Lymphocytes are a type of white blood cell in the bone marrow, spleen, and other areas of the body. They become stimulated to produce antibodies, which attach to platelets.

The immune system then attacks the platelets because it mistakenly recognizes them as foreign. This leaves fewer platelets, making it more difficult for blood to clot, which can lead to excessive bleeding.

If a person has thrombocytopenia as a result of another disorder, it is “secondary“.

This means that the immune system is attacking platelets because it is trying to fight off another condition. This may be an autoimmune disorder such as systemic lupus erythematosus or a blood disorder such as chronic lymphocytic leukemia.

The symptoms of thrombocytopenia vary from person to person.

Some people have a higher tolerance for low platelet levels, and they may not bruise or bleed as extensively. A person may have no symptoms or only have symptoms when their platelet count is very low.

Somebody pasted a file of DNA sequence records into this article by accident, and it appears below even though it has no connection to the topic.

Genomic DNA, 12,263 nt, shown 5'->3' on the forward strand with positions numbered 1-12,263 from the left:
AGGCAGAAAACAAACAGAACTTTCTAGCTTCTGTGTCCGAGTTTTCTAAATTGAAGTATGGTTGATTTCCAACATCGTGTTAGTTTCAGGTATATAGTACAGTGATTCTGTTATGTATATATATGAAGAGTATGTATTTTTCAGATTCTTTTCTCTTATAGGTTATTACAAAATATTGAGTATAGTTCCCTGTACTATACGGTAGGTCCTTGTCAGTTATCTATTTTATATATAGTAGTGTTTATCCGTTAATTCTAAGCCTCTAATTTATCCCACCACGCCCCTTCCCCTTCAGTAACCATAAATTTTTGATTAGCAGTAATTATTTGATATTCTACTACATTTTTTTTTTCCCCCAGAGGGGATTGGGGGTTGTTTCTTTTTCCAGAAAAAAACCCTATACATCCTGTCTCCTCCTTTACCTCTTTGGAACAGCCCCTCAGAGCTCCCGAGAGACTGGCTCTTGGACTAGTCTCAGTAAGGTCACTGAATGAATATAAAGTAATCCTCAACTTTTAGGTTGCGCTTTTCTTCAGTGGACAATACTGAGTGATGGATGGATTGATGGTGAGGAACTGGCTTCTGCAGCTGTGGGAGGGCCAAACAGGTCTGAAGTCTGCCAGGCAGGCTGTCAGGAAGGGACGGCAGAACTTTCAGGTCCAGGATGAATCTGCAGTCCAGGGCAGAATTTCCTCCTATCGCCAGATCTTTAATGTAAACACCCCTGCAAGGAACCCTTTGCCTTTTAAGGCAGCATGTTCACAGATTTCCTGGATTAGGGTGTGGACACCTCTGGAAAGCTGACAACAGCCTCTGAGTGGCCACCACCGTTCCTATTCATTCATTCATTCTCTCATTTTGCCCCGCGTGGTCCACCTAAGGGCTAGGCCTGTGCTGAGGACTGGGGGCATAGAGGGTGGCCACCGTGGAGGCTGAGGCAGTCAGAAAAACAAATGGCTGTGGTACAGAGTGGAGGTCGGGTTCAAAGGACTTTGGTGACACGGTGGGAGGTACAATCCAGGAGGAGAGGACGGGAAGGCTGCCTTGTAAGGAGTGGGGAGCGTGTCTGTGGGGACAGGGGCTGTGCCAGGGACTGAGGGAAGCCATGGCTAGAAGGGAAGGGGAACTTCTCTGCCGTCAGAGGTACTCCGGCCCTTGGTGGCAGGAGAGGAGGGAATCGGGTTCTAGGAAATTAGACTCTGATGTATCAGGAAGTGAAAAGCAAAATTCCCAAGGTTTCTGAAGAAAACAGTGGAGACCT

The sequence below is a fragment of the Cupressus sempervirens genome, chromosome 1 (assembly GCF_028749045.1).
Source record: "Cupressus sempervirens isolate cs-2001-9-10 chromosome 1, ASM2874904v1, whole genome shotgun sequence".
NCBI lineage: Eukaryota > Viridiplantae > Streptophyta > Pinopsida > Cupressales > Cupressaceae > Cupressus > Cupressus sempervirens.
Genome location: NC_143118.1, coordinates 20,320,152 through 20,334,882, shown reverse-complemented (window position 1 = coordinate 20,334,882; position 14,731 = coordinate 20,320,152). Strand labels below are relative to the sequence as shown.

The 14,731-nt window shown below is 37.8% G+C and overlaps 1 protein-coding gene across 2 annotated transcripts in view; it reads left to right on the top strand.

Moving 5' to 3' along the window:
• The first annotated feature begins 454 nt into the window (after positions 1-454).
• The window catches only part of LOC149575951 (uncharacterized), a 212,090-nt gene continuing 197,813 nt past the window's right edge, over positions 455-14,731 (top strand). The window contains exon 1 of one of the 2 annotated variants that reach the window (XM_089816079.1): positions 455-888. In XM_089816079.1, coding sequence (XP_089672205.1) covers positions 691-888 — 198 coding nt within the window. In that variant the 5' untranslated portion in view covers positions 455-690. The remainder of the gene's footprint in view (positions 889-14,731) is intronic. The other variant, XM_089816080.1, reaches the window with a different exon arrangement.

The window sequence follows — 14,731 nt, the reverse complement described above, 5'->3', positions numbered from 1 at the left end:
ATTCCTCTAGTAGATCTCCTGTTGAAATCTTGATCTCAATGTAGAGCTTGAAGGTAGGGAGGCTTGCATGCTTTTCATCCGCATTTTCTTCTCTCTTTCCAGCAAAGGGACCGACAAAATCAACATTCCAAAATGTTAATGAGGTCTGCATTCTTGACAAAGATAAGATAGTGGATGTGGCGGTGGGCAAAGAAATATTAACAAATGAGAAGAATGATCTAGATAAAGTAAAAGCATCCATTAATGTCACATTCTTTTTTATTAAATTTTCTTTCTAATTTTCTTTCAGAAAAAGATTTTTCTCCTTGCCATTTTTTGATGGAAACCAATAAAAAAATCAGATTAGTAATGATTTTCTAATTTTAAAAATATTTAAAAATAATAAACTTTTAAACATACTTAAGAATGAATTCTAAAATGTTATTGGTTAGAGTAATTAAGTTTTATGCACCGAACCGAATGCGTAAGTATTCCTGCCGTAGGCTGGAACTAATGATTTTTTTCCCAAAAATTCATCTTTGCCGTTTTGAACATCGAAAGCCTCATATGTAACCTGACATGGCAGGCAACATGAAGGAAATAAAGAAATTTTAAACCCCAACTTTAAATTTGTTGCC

The symptoms may include:

  • bleeding from the gums
  • frequent nose bleeds that last and are hard to stop
  • spontaneous or easy bruising
  • a rash of small red dots, which indicate bleeding caused by broken or leaking blood vessels
  • prolonged, heavy menstrual bleeding
  • blood blisters on the insides of the cheeks
  • extreme fatigue, low mental and physical energy, and depression
  • signs of internal bleeding, such as blood in the urine, stool, or vomit, although this is less common
  • rarely, bleeding in the brain, which is called intracranial hemorrhage